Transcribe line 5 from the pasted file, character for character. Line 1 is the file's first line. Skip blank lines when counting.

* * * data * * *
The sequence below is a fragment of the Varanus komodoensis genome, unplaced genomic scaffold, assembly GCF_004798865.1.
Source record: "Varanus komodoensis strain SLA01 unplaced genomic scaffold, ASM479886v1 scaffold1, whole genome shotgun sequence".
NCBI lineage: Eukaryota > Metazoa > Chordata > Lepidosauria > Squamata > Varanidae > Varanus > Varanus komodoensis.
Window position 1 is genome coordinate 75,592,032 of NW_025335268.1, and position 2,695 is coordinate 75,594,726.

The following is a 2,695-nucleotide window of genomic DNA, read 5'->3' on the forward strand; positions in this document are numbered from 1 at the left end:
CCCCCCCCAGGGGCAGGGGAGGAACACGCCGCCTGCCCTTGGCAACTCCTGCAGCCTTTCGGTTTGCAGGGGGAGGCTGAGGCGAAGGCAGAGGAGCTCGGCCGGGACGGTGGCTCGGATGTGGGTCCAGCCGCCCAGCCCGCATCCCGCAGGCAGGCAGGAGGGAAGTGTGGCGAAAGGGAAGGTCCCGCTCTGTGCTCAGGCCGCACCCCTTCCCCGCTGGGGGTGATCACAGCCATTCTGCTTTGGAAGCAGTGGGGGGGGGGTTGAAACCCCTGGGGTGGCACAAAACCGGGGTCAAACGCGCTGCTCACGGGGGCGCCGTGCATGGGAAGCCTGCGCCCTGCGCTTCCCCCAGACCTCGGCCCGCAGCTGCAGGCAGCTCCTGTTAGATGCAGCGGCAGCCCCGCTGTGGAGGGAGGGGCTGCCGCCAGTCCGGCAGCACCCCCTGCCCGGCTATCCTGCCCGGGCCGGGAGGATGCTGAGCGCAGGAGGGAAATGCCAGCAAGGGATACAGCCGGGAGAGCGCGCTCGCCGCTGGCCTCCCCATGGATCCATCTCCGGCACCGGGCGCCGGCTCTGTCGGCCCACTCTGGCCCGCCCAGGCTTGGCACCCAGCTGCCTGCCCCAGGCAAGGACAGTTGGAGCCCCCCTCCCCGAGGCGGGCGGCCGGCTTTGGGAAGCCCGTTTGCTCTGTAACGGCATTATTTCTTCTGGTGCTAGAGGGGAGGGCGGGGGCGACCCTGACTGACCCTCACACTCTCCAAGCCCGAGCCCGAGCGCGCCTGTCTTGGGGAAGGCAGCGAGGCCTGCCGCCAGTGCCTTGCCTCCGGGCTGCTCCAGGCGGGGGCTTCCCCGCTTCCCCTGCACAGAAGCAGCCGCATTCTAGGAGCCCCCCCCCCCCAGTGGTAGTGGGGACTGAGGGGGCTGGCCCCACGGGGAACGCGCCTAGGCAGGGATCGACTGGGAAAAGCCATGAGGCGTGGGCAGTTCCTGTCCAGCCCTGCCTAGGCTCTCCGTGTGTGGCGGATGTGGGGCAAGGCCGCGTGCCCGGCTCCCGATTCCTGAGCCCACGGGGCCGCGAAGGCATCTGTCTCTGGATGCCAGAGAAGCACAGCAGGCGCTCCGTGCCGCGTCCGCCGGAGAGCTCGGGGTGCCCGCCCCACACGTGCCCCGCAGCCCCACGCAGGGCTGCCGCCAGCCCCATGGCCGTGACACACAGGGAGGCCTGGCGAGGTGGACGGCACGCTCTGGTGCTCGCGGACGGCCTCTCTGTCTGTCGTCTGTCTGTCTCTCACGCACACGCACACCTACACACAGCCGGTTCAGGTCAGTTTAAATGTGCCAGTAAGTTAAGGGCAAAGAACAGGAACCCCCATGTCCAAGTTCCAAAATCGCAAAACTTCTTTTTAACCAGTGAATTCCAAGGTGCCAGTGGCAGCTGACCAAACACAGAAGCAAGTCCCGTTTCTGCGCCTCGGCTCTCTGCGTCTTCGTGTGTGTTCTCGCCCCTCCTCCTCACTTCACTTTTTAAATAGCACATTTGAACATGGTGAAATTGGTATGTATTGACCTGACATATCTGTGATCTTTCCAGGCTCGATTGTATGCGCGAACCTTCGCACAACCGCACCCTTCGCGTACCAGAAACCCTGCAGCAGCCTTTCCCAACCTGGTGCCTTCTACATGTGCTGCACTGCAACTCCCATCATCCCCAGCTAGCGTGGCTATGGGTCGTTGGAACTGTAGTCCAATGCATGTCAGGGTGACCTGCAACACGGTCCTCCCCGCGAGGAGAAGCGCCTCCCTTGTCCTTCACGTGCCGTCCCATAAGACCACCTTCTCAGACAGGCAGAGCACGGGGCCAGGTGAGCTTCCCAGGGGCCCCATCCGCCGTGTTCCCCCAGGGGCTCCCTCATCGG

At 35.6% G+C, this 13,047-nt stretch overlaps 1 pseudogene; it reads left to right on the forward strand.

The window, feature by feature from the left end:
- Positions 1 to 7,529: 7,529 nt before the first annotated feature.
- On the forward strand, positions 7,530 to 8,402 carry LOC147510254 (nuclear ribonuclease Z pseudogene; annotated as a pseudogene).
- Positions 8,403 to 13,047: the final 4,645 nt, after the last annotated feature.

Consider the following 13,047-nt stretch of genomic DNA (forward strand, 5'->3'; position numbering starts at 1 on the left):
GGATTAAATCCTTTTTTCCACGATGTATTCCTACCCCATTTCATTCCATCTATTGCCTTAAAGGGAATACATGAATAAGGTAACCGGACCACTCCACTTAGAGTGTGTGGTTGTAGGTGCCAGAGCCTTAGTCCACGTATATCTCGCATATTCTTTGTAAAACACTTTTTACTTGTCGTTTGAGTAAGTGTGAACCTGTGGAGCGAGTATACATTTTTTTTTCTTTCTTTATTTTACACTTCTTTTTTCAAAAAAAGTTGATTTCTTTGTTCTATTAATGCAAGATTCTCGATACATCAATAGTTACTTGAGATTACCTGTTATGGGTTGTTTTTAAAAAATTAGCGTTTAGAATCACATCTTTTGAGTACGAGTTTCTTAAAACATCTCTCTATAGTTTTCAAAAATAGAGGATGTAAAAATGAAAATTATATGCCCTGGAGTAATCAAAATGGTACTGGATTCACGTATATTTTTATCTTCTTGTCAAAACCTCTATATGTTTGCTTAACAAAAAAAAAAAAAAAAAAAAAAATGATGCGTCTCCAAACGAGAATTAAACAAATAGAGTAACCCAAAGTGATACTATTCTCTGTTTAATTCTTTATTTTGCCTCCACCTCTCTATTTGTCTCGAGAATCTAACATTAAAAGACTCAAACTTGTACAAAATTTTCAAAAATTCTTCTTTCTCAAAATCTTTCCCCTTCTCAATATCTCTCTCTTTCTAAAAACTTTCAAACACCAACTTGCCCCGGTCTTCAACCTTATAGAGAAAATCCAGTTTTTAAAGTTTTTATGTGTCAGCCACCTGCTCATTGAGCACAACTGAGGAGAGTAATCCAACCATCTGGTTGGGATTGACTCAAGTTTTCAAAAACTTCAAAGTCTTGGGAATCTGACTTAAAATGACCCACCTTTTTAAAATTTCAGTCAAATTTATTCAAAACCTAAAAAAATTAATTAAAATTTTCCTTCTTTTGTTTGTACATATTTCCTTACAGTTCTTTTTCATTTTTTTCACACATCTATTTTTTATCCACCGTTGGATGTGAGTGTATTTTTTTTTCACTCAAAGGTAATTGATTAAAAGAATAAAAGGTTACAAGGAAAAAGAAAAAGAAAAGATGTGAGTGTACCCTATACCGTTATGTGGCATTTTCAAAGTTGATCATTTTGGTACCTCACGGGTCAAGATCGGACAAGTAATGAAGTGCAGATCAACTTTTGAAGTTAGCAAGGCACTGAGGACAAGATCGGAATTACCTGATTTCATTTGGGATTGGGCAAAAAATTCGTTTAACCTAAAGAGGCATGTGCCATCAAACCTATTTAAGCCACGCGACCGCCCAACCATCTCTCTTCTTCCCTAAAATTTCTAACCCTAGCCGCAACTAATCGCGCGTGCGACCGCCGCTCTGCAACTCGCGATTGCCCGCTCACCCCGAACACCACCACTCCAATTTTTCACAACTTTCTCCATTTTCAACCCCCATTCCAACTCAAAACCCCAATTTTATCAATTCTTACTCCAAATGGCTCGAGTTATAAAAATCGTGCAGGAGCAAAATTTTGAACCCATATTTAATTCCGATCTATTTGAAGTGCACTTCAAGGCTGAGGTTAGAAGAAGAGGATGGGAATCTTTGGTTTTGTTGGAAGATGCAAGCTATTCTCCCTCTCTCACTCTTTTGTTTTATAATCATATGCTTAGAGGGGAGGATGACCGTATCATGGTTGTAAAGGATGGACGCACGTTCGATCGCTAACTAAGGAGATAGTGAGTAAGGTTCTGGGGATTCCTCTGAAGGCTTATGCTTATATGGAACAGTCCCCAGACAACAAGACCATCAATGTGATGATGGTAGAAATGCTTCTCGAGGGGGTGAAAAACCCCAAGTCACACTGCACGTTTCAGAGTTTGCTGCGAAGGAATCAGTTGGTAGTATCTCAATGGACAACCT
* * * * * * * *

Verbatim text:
The following is a 2,695-nucleotide window of genomic DNA, read 5'->3' on the forward strand; positions in this document are numbered from 1 at the left end: